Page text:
Clean, green living

20 Nov 2021

Straits Times, 20 Nov 2021, Clean, green living
The Covid-19 pandemic, which has threatened cities, communities and national economies, has sent urban planners and architects back to the drawing board.

A radical rethink of designing for the new normal is needed, so that communities in high-density metropolises are better prepared, should a similar global disruption strike again.

According to Switzerland's Institute of Management Development (IMD), cities that have successfully incorporated digitalisation in their urban planning are in a better position to manage the pandemic. And Singapore is at the top of the class.

The business school publishes the annual Smart City Index in collaboration with the Singapore University of Technology and Design (SUTD).

Singapore has held the No. 1 spot for the third year running - ahead of other metropolises such as Helsinki (No. 2), Zurich (No. 3) and New York (No. 10). The index ranks 118 cities by how "smart" they are. A "smart city" applies technology to enhance the benefits and diminish the shortcomings of urbanisation for its citizens.

Mr Giancarlo Roggiolani of Grundfos, a global water technology and pump solutions multinational, believes Singapore can do more - like reviewing the carbon footprint created by the built environment, which contributes to climate change and impacts quality of life.

"Buildings account for more than 40 per cent of the world's total energy consumption, and this includes water management," says Mr Roggiolani, who is Grundfos' regional sales director for domestic building services in the Asia-Pacific and China.

"By using efficient water pumps to cool residential buildings, developers can go a long way in meeting sustainability as well as energy and water efficiency standards," he adds.

Professor Tai Lee Siang, head of the architecture and sustainable design pillar at SUTD, notes that Covid-19 has drawn urgent attention to the importance of a clean and safe environment, as well as green urban spaces to help boost physical and mental health.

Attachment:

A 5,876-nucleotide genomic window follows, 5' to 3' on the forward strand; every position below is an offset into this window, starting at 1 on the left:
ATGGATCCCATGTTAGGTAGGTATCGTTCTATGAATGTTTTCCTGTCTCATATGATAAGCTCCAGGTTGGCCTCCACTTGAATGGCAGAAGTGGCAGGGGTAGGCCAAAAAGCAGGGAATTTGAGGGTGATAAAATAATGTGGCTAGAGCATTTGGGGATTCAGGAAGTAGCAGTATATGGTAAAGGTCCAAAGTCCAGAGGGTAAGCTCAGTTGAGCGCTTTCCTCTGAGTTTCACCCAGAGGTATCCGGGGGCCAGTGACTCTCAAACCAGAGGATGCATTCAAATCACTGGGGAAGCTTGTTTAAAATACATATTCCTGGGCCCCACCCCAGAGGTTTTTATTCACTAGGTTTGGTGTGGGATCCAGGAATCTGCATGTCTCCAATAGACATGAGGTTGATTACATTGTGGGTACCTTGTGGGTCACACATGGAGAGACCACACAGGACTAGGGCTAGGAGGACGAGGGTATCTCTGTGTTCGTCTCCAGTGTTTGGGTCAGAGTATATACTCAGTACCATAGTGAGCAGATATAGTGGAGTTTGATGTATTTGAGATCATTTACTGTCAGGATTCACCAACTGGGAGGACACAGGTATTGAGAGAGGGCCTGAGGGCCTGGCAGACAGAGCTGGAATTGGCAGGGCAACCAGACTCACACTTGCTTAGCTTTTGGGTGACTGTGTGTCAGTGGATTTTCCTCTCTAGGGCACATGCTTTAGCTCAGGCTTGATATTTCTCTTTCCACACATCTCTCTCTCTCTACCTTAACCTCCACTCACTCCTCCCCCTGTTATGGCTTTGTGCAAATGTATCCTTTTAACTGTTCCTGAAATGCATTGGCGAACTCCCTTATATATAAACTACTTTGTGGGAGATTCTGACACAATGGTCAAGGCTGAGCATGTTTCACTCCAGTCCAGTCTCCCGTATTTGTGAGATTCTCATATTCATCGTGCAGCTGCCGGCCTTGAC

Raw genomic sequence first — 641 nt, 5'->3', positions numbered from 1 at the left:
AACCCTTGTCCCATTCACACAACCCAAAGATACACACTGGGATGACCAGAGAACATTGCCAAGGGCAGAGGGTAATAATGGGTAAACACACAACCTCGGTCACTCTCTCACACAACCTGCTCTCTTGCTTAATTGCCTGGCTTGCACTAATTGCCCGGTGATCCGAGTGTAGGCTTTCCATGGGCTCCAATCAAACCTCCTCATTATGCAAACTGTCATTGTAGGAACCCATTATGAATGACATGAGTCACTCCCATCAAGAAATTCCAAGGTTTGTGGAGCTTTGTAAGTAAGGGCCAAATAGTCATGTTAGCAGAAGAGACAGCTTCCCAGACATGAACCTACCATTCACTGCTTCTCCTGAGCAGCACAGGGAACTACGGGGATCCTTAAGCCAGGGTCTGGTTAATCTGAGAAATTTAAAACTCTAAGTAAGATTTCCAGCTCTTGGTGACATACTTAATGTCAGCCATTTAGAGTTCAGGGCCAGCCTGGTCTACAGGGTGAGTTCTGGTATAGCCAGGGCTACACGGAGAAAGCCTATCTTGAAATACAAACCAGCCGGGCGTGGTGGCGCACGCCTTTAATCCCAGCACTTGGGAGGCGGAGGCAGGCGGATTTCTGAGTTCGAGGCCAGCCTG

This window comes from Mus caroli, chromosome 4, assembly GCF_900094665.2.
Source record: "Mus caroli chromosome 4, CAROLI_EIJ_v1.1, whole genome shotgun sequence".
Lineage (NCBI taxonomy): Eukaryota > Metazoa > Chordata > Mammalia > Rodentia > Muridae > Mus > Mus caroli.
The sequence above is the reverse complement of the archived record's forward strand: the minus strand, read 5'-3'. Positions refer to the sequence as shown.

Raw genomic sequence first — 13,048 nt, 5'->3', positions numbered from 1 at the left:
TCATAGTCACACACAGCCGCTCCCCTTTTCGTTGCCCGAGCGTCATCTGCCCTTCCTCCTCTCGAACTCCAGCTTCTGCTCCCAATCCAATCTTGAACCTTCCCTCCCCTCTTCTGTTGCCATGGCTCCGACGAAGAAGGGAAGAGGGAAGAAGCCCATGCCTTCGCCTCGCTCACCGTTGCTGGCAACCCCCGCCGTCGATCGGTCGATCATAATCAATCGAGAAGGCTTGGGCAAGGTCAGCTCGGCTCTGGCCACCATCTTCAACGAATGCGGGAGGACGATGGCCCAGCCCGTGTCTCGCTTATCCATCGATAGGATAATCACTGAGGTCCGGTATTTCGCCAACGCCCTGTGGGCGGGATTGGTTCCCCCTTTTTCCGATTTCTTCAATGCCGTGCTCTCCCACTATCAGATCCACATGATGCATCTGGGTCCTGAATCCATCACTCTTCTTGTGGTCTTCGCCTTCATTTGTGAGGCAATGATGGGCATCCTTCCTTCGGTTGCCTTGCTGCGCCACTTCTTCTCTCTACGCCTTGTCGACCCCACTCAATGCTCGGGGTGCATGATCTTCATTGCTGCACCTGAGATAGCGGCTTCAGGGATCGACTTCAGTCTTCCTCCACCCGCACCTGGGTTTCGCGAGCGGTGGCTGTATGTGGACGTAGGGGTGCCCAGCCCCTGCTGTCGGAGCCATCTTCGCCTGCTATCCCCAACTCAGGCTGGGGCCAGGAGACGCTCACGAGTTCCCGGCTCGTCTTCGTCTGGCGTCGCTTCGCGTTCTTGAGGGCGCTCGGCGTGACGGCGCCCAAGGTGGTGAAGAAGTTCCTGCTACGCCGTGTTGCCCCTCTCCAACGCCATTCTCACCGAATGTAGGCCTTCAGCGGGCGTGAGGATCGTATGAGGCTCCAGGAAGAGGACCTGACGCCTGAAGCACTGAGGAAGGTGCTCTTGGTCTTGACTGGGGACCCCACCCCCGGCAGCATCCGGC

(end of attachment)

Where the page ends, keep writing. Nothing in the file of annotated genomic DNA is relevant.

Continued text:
The work-from-home experience, he says, has revealed the inadequacy of work spaces in homes.

"Architects must now design for health and well-being as well as pandemic resiliency in all buildings," he adds.

"Proximity to nature brings much-needed comfort and well-being. In the light of the pandemic, there is a need for balanced environments where one can live, work and play - all in the same location."

This will most likely require a fundamental review of existing planning parameters, Prof Tai explains, such as a new hybrid housing design that allows for a better work environment within a home setting.

He adds that there could also be provisions made for housing that facilitates networking while minimising movement.

Property developers here are already taking heed of the changing needs wrought by the Covid-19 pandemic.

Instead of focusing on the maximum number of homes that can be built on an area of land, they are opening up spaces to accommodate nature and healthy living experiences.

Recently completed private housing developments which boast technology, wellness and pandemic-resilient features are being snapped up.

One such development is GuocoLand Singapore's 450-unit Martin Modern in River Valley, which was sold out in September. The luxury condominium, completed four months earlier, is a tropical sanctuary with 15 gardens, lawns and more than 200 species of trees and plants.

At Jervois Mansion in District 10, which has sold 104 of its 105 units, developer Kimen Group says the freehold low-rise condominium is designed for a "post-Covid-19 lifestyle".

The development, due to be completed in 2026, will deliver healthy living experiences for residents - such as edible gardens and rooftop farming.

Also taking note of the need for wellness spaces and experiences is Singaporean architect Brian Yang, who is based in Copenhagen, Denmark.

He helms the CanningHill Piers project, the residential section of a mixed-use development. The site has two towers that include 696 apartments; one block for Somerset serviced apartments; and the last for Moxy Hotel.

The joint venture by CapitaLand and City Developments Limited sits on the former Liang Court shopping mall site and is expected to be ready in 2025.

Mr Yang, 42, who works for Denmark's Bjarke Ingels Group, says the pandemic has presented the opportunity to re-examine the relationship between people and green spaces.

"We need to ask what the ratio of green space to open space should be, and which allows for a certain density of people to gather and still feel safe together."